Nam et, prius quam incipias, consulto et, ubi consulueris, mature facto opus est.
[You see, even before you begin to do something, this deed owes its origin to premeditation and precedent, that is, if you even thought about.]

Ita utrumque per se indigens alterum alterius auxilio eget.
[So, each of the two qualities, innately buried in one another, requires the aid of the other.]

[2] Igitur initio reges—nam in terris nomen imperi id primum fuit—divorsi pars ingenium, alii corpus exercebant:
[So, there were kings in the beginning--apparently, this was the first name for power on Earth--some of these exercised power using their mind, others their body.]

etiam tum vita hominum sine cupiditate agitabatur;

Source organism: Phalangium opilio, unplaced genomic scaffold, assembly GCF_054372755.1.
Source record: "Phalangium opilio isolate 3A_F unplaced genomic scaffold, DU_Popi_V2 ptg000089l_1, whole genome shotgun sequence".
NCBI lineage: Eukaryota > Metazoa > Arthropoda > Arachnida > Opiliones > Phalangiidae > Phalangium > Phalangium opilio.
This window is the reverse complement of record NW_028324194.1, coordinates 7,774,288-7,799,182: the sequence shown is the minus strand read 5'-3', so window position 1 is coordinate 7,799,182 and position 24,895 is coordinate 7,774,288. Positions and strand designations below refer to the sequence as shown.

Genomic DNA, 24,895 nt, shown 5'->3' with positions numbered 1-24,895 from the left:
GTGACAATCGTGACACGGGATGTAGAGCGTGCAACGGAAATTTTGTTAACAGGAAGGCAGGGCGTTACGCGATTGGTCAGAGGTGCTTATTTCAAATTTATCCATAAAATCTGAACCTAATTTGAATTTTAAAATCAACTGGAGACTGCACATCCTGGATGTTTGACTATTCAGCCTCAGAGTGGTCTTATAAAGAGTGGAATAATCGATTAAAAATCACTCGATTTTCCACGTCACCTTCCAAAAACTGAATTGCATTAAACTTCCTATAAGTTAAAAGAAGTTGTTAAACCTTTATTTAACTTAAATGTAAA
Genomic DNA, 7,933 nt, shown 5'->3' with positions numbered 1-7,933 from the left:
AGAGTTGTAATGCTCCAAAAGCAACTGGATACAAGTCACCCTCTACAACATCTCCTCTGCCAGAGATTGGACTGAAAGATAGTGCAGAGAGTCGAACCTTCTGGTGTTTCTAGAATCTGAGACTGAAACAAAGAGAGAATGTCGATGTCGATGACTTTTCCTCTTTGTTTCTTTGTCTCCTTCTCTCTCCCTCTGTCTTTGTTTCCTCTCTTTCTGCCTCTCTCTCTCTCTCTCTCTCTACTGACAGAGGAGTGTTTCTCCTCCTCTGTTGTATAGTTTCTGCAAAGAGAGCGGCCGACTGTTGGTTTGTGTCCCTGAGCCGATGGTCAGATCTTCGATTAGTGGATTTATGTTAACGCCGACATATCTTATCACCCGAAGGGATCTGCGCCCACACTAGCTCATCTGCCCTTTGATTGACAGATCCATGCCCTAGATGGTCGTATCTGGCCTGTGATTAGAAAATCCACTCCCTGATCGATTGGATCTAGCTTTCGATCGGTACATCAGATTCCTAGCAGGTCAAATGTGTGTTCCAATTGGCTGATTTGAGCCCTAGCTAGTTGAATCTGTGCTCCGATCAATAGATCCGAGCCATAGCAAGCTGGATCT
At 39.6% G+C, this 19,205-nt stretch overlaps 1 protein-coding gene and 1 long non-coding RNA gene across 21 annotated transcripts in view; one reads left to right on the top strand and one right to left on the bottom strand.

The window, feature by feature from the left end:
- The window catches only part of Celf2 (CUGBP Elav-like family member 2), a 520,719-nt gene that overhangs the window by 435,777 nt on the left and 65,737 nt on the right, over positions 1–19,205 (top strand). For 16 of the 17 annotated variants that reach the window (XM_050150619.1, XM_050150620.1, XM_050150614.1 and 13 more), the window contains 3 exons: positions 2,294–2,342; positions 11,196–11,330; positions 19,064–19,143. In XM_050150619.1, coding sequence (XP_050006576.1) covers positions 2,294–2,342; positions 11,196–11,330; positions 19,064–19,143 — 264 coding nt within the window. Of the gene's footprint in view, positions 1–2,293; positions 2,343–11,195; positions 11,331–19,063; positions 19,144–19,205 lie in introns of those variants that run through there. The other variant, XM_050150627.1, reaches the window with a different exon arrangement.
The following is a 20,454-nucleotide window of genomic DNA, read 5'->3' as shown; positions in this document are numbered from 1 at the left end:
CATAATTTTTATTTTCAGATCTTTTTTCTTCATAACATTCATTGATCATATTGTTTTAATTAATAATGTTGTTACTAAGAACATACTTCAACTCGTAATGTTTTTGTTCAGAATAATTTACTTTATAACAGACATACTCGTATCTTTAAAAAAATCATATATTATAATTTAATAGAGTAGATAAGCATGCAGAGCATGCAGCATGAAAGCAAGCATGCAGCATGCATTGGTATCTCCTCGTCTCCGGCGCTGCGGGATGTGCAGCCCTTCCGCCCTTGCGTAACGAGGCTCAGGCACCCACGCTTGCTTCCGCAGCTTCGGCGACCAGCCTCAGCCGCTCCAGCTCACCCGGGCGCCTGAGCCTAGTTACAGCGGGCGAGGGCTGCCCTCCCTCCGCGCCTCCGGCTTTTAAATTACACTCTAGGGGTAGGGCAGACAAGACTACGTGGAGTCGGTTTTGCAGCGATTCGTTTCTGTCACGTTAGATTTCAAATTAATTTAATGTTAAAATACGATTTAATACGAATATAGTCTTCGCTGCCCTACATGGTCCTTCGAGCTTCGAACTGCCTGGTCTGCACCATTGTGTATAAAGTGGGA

[Even back then, men's life was not troubled by cupidity;]

sua cuique satis placebant.
[Each men was satisfied by his own;]

Postea vero quam in Asia Cyrus, in Graecia Lacedaemonii et Athenienses coepere urbis atque nationes subigere, lubidinem dominandi causam belli habere, maxumam gloriam in maxumo imperio putare, tum demum periculo atque negotiis compertum est in bello plurumum ingenium posse.
[But after which Cyrus endeavored to conquer the cities and nations in Asia, and the Spartans and Athenians, those in Greece, we began to make the desire to dominate the cause of war, and to think that the greatest glory only rested in the greatest empire, and then finally to be able succeed despite dangers and conditions in battle using our finest minds.]

Quod si regum atque imperatorum animi virtus in pace ita ut in bello valeret, aequabilius atque constantius sese res humanae haberent neque aliud alio ferri neque mutari ac misceri omnia cerneres.
[But if the virtue of our kings and military leaders' minds could prevail in peace just as in warfare, humanity would be all the more fair and consistent, and you would neither discern one concept being dominated, transformed, and mixed completely with the other.]